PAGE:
Boston Celtics: Why the C's Face Delicate Decision with Kevin Garnett

Breana Pitts@@BreanaPittsContributor IIIJune 21, 2012

Boston Celtics: Why the C's Face Delicate Decision with Kevin Garnett

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    As the team looks to rebuild, the Boston Celtics face a delicate decision with Kevin Garnett

    The 14-time NBA all-star and future Hall of Famer's career is finally winding down after 16 years. Garnett has yet to decide whether he will retire or continue playing in the league, and his decision will affect the Celtics' offseason moves. 

    As July 1 quickly approaches, Boston and KG must come to an agreement soon or else the Celtics may end up getting the shorter end of the stick.


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    After 16 seasons in the NBA, it's only right that 36-year-old Kevin Garnett is weighing all of his options carefully, including retirement. 

    According to Steve Aschburner of, an unidentified friend of Garnett's said it looks like the future Hall of Famer is leaning heavily toward retirement. "I think that's what we've been seeing in these playoffs," the friend said. "The way he's been playing, it's like he wants to go out on his terms."

    With KG's career winding down, it is no surprise that the power forward (and sometimes center) is carefully considering retirement. Due to his highly competitive nature, it would be fitting for KG to leave the league while still playing high-quality basketball, not once he physically can't play anymore.  

No Cap Space

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    The Celtics are facing the problem of having no cap space in early July. When the free agency market opens on July 1, Kevin Garnett will be on the books for $21 million. By that time, the Celtics must either re-sign him to a new contract or renounce him, which means they can't re-sign him.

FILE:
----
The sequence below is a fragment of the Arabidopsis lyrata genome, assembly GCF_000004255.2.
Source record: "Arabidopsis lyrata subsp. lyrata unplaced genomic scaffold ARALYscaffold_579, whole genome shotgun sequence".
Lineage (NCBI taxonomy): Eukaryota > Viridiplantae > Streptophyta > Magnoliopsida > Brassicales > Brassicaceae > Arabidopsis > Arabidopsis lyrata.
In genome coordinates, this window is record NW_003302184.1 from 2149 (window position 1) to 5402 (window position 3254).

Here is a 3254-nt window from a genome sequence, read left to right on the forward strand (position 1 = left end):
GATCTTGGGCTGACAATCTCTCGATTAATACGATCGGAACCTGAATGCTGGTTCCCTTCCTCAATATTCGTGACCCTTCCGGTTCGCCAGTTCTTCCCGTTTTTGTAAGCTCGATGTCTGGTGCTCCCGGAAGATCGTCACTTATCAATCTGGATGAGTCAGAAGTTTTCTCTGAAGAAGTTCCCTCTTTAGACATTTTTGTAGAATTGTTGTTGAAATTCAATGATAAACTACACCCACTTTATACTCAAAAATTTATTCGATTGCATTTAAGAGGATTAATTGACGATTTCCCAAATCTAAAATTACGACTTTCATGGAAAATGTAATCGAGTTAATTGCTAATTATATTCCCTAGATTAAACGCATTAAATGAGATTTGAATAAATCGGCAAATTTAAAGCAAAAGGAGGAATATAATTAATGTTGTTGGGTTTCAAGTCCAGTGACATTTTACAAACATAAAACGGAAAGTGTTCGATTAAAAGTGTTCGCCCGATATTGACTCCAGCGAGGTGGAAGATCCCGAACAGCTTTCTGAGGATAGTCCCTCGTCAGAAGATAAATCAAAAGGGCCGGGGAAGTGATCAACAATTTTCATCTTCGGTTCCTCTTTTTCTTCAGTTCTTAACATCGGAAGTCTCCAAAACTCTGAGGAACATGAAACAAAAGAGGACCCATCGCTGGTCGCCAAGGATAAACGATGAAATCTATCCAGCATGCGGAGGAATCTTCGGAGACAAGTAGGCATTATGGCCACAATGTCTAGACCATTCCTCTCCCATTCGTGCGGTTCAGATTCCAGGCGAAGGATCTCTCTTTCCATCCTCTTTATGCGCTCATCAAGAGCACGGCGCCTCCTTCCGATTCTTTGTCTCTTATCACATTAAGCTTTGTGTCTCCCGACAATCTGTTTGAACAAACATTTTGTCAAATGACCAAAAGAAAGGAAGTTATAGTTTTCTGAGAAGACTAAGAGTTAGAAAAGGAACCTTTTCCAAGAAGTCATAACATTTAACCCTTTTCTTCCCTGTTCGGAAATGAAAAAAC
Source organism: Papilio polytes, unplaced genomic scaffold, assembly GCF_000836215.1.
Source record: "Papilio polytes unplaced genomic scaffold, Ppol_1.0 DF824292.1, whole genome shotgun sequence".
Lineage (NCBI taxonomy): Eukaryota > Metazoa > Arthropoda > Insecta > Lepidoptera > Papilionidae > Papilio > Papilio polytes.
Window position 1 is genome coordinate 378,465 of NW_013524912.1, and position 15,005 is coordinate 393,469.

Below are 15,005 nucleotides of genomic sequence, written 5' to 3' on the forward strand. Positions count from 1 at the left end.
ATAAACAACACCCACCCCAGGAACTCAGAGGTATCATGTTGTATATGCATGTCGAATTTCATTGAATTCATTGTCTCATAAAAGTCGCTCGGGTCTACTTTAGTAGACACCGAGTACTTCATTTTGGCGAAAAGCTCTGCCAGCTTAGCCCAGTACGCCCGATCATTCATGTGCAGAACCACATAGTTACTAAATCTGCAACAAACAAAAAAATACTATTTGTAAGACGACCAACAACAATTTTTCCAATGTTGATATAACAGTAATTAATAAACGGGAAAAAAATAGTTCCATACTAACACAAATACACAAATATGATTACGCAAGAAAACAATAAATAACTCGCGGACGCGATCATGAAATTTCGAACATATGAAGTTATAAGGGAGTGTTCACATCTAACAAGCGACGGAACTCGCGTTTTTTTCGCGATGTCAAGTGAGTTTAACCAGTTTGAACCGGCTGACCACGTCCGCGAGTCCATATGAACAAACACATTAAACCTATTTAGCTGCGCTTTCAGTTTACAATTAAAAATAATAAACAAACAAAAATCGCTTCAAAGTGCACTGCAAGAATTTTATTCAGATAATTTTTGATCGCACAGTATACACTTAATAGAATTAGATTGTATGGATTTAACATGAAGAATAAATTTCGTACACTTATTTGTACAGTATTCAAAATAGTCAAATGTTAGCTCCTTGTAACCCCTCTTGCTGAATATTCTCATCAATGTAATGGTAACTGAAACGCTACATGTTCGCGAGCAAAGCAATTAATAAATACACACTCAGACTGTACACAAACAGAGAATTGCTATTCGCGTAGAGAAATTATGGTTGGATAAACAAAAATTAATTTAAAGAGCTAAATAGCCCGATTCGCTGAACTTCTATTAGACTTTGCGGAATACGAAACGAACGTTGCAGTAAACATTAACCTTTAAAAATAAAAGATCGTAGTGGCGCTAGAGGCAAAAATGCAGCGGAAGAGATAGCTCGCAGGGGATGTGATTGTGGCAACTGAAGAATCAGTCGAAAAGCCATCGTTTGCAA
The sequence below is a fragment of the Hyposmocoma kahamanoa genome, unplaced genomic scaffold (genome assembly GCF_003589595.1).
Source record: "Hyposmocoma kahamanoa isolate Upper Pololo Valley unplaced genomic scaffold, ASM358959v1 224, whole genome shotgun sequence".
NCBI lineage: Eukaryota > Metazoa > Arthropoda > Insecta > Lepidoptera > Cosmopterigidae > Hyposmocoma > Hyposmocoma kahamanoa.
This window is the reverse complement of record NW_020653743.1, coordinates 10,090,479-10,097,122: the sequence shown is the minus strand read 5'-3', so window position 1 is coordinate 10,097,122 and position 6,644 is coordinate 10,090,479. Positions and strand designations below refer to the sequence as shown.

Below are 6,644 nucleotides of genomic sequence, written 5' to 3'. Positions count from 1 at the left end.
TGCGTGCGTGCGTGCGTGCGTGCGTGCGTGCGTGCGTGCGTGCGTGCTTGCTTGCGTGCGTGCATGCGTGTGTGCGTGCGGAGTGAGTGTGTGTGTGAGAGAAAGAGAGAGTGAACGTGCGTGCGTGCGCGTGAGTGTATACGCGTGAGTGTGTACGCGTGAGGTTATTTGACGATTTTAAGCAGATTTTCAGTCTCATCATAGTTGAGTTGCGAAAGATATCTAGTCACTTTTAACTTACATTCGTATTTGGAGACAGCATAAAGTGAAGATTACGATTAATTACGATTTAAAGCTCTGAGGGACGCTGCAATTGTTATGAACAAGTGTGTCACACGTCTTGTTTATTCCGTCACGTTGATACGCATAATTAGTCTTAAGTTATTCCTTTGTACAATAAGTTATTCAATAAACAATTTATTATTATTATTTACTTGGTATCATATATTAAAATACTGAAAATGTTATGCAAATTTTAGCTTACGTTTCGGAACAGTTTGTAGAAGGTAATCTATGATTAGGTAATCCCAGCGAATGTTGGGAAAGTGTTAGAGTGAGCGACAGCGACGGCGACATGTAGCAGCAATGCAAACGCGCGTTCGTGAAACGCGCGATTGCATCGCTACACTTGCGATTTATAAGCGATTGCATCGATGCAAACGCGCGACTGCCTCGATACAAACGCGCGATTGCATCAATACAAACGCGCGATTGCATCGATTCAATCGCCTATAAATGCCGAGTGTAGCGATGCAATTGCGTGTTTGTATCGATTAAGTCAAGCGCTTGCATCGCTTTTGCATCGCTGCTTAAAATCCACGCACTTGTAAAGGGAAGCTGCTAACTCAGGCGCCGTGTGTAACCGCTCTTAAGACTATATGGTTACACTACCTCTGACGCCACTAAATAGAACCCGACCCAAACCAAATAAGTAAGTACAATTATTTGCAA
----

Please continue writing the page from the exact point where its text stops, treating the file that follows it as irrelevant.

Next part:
If KG comes to a decision before July 1, it would make it easier for the Celtics to determine their offseason moves. However, it all starts with Garnett.

    KG's contract is on the heftier side, so signing him to a different contract for less money would give the C's more leverage to work with the other free agents. It wouldn't be surprising if Garnett actually took a pay cut for a chance to work with the team for one more shot at a championship.

Resurrection as Center

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    Celtics fans experienced a resurrection of the Kevin Garnett during the second half of the 2011-12 season, not as a power forward but as a center. After Jermaine O'Neal suffered a wrist injury, head coach Doc Rivers moved Garnett to the center position where he excelled for the remainder of the season.

    The transition seemed to rejuvenate KG, who shot 50 percent and averaged 19.2 points in the postseason. Garnett was also dominant in the paint, averaging 8.2 rebounds and one block per game.

    As the Celtics contemplate whether to re-sign Garnett or not, they have to keep his recent revitalization in mind. He was supposed to be a player on the decline, but ended up being a major factor in their post-all-star break success. If KG plays at the same level next year, the C's could definitely have another year as a serious title contender.     

Boston Must Convince KG

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    If the Celtics want Kevin Garnett to return to the league next season, they must convince him that it will be worth it. The Boston Herald reported that the situation must be right in order for KG to return, meaning he wants to see the roster first. 

    Danny Ainge has his work cut out for him. Paul Pierce, Rajon Rondo, Avery Bradley and JaJuan Johnson are the only Celtics under contract for the 2012-13 season. Ainge must show Garnett that the team will either re-sign its free agents or make some major offseason moves to remain a contender. 

    It's understandable that KG only wants to continue playing for the C's if the conditions are right. Boston's problem will be making offseason moves without ample cap space, due to KG and Ray Allen's contracts.

All or None

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    Kevin Garnett and Ray Allen are 36, while Paul Pierce is at the tender age of 34. Although the veterans most likely still have a year or two left in them, it wouldn't be smart to center the team around any player at that age because the risk of injury is far greater.

    There is no question that Boston will be rebuilding the team around Rajon Rondo. The star point guard had an amazing season to prove he is the future of the Celtics. However, his supporting cast is in question. 

    If the Celtics really want to rebuild around Rondo, they should go younger. That means getting rid of Garnett, Allen and possibly even Paul Pierce—although it would be great to see The Truth retire a Celtic. Ainge is known for taking risks, so it's possible he could replace KG with a younger, more durable power forward.